The Ministry of Health through its hospitals and health facilities is the main provider of eye care services in the country. Over the years it has taken various initiates to train Optometrist through the various Universities. It is its aim to ensure that there is at least one functioning eye unit in every district of the country. So far the number of facilities is woefully inadequate to serve the needs of those who need such services. The MOH is still doing its best to lift the practice of Optometry in Ghana. At the 2010 induction ceremony for new Optometrist it promised to help regulate the activities of Optometrist more [3] The situation would have been far worse if the various eye care facilities of the Christian Health Association of Ghana (CHAG) were not functioning. Thirty-five percent of Ghana's health service provision is done by CHAG. As and when new district eye centre are created, an Optometrist is posted there to attend to the district's eye care needs. It must be stated that to date, the MOH is the biggest employer of Optometrist in the country and the MOH deems with all seriousness the role they play in helping the save the sight of Ghanaians.


Lack of eye care facilities as well as funds has greatly limited the work of optometrists in the country. These constraints force the Ghanaian optometrist to work really hard in order to satisfy the needs of his patients. However, because of the training received most optometrists are able to function once the basic instruments are available. Again, the lack of personnel has led to the rise in quacks who parade as eye doctors and treat all manner of eye conditions.[citation needed] This practice is currently going on and is a major problem in eye care delivery in the country. The continual use of herbal preparations by the populace is also worrisome, since many of these preparations have not been certified for use on the eye.

Service delivery[edit]

As the average Ghanaian becomes more enlightened concerning the eye and its conditions, optometrists would be required to do more too for their patients. The major concerns that eye patients raise are:

  • the long wait periods for them to see the eye doctor. One the average it take about two hours for patients to access eye care services in most MOH hospitals and clinics.
  • poor patient education practise from doctor to the patient

With respect to the above, most optometrists the world over are adapting ICT to help the patient better. With respect to the long wait hours, various electronic medical records (EMRs) are being used. These do away with paper and manual recording of patient data. As such the patient does not need to wait for his or her records before seeing the doctor. EMRs the world over have been shown to reduce doctor-patient interactions by up to three times. Ghanaian optometrists are now turning to the use of EMRs[6] to improve their daily work. Those who are using these EMRs bear witness to this and are continually advocating for the use of EMRs among their colleagues. One of the EMRs in use in Ghana is the Personal Digital Assistant for Eye Clinics (PDAEC).[7]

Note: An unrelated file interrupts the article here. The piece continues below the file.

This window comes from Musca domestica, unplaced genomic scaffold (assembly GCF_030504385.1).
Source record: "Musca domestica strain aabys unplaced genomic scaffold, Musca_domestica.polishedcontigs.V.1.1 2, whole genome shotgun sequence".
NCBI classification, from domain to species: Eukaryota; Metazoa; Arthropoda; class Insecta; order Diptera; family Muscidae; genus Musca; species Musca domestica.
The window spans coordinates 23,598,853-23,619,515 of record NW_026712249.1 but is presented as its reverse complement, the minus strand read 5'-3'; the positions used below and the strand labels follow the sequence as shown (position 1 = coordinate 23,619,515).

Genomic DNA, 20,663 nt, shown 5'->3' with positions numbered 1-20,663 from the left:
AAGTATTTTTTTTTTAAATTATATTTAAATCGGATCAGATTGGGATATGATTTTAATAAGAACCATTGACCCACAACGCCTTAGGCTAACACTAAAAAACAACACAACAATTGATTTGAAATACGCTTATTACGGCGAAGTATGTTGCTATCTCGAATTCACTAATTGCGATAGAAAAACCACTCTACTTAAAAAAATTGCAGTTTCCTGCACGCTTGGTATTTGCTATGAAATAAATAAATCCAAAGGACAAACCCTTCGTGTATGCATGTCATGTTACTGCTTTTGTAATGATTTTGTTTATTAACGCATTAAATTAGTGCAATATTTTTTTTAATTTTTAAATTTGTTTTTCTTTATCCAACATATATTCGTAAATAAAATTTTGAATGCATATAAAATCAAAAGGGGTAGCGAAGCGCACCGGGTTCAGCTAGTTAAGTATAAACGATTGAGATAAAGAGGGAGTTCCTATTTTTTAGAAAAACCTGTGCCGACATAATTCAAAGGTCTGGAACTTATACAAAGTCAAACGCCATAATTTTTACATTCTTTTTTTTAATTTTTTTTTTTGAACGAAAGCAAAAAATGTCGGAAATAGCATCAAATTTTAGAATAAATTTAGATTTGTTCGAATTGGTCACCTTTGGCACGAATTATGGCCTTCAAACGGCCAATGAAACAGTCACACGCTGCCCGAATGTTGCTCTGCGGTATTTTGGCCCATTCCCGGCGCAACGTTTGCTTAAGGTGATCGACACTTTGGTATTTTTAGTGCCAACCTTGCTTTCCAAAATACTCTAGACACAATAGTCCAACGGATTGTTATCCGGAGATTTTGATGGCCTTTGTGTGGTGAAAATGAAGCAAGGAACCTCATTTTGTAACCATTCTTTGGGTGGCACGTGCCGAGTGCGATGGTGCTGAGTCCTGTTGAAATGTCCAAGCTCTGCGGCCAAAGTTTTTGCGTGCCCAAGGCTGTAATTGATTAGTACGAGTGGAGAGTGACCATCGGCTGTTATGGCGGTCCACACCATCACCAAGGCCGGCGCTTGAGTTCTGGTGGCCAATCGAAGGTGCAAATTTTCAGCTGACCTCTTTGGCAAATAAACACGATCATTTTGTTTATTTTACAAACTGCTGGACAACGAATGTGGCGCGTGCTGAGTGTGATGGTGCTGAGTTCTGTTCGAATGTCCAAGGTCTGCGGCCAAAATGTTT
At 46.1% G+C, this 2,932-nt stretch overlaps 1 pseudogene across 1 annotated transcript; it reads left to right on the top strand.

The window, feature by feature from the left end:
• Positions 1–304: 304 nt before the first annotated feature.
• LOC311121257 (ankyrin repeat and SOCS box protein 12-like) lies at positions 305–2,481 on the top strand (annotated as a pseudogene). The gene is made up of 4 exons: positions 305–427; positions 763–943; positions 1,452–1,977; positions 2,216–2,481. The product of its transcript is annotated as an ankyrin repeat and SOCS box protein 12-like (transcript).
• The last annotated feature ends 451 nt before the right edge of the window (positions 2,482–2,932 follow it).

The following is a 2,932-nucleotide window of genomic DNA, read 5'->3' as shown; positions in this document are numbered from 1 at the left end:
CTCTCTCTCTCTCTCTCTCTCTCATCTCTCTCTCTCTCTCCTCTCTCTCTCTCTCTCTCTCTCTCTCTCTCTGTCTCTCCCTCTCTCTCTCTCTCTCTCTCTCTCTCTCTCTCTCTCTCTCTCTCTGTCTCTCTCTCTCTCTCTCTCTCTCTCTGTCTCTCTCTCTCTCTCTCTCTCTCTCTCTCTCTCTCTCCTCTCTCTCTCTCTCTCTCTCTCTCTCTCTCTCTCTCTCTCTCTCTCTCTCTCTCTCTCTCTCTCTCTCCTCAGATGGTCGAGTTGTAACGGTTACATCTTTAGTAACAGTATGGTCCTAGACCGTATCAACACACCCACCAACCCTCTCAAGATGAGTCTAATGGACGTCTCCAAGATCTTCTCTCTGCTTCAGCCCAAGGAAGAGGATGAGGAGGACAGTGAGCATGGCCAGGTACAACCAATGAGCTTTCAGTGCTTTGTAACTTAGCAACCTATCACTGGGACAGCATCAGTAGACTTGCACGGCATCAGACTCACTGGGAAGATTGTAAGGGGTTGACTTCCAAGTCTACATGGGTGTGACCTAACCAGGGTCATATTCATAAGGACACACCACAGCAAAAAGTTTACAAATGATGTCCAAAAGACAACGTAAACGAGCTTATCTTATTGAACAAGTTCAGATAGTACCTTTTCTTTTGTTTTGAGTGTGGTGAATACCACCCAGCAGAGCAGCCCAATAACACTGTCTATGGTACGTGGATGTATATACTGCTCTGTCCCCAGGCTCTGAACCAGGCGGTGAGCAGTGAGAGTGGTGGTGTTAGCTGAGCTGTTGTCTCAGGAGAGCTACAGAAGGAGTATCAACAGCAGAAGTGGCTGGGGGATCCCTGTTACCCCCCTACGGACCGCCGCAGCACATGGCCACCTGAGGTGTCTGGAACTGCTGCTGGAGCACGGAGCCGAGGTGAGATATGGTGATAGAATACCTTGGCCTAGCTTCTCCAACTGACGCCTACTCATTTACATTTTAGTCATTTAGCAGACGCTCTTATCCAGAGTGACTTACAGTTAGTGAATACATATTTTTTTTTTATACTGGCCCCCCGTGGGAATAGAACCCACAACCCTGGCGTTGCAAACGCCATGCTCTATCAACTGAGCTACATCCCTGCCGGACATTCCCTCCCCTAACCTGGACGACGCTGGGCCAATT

Concerning patient education, various ICT tools are also being used. They include:

  • Television-based educational tools that play (with vocal renditions in the most widely spoken language within the location of the clinic) while patients wait their turn in the waiting area.
  • Computer-assisted patient educational tools, that serve as a one-on-one tool for the optometrist during his or her patient education.

Optometry bill[edit]

There is no law regulating the practice of optometry in Ghana. Around 20% of people claiming to be optometrists in Ghana either do not have training in the field or "go beyond their scope of operation".[8] A draft optometry bill has been presented to the cabinet, but is yet to be passed. The bill would give the Ghana Optometric Association the authority to regulate the practice of optometry in Ghana.


  1. ^ "Optometry, KNUST, Ghana - Encyclopedia - MedicBD Health Portal". Health.medicbd.com. Retrieved 2012-08-04.
  2. ^ a b "Department of Optometry and Visual Science, College of Science, KNUST". Knust.edu.gh. Retrieved 2012-08-04.
  3. ^ a b "Government to regulate optometry practice | General News 2010-03-28". Ghanaweb.com. 2010-03-28. Retrieved 2012-08-04.
  4. ^ "KNUST Inaugurates Faculty of Distance Learning - modernghana.com/regional news". Modern Ghana Media Communication Limited. Retrieved 2009-10-30.
  5. ^ "Ghana To Host World Optometry Meeting". ModernGhana.com. 2005-03-30. Retrieved 2012-08-04.
  6. ^ Computer, Temple (2011-03-18). "Temple Computer Systems: Ghanaian Optometrist turn to EMRs". Templecos.blogspot.com. Retrieved 2012-08-04.
  7. ^ Computer, Temple (2011-03-18). "Temple Computer Systems: The Optometrist and PDAEC". Templecos.blogspot.com. Retrieved 2012-08-04.
  8. ^ "Over 20 of optometrists are quack - Eye specialists". ModernGhana.com. 2003-02-02. Retrieved 2012-08-04.